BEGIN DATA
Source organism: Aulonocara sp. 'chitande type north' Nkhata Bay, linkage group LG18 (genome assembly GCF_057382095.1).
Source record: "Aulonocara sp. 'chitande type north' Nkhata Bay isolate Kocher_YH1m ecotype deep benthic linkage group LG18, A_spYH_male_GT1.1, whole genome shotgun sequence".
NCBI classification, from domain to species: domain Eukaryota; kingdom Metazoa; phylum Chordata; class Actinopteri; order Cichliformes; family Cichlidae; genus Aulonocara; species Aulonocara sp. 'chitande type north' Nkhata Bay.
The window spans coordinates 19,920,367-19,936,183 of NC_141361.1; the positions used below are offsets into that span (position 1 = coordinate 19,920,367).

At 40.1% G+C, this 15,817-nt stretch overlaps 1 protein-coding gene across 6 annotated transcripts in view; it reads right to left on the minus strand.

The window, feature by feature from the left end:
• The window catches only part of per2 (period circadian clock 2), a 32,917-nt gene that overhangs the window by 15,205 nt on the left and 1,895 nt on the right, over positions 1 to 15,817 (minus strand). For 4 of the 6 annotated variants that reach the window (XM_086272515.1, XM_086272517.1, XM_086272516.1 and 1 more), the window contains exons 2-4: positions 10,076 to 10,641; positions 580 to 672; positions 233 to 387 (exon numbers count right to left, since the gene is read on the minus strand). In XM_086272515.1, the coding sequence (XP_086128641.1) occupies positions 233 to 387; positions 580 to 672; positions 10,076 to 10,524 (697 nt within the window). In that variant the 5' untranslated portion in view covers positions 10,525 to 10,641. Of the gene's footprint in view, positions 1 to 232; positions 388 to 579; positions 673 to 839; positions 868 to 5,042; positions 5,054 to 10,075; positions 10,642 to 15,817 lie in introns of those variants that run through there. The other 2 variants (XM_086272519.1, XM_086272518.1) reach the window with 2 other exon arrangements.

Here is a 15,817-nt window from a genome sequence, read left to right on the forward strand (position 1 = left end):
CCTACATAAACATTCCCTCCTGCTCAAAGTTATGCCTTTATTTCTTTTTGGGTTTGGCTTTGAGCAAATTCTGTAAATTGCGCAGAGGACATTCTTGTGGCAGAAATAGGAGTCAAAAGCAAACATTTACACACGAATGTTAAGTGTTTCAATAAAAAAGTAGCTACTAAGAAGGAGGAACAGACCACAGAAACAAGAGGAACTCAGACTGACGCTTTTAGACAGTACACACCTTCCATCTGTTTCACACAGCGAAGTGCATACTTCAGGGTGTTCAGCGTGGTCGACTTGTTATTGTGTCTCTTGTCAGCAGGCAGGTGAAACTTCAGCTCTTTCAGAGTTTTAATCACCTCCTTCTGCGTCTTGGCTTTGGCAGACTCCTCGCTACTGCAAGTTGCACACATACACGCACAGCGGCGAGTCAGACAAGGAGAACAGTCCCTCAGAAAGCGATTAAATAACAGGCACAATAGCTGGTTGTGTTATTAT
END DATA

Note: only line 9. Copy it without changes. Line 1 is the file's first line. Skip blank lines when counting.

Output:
CCTACATAAACATTCCCTCCTGCTCAAAGTTATGCCTTTATTTCTTTTTGGGTTTGGCTTTGAGCAAATTCTGTAAATTGCGCAGAGGACATTCTTGTGGCAGAAATAGGAGTCAAAAGCAAACATTTACACACGAATGTTAAGTGTTTCAATAAAAAAGTAGCTACTAAGAAGGAGGAACAGACCACAGAAACAAGAGGAACTCAGACTGACGCTTTTAGACAGTACACACCTTCCATCTGTTTCACACAGCGAAGTGCATACTTCAGGGTGTTCAGCGTGGTCGACTTGTTATTGTGTCTCTTGTCAGCAGGCAGGTGAAACTTCAGCTCTTTCAGAGTTTTAATCACCTCCTTCTGCGTCTTGGCTTTGGCAGACTCCTCGCTACTGCAAGTTGCACACATACACGCACAGCGGCGAGTCAGACAAGGAGAACAGTCCCTCAGAAAGCGATTAAATAACAGGCACAATAGCTGGTTGTGTTATTAT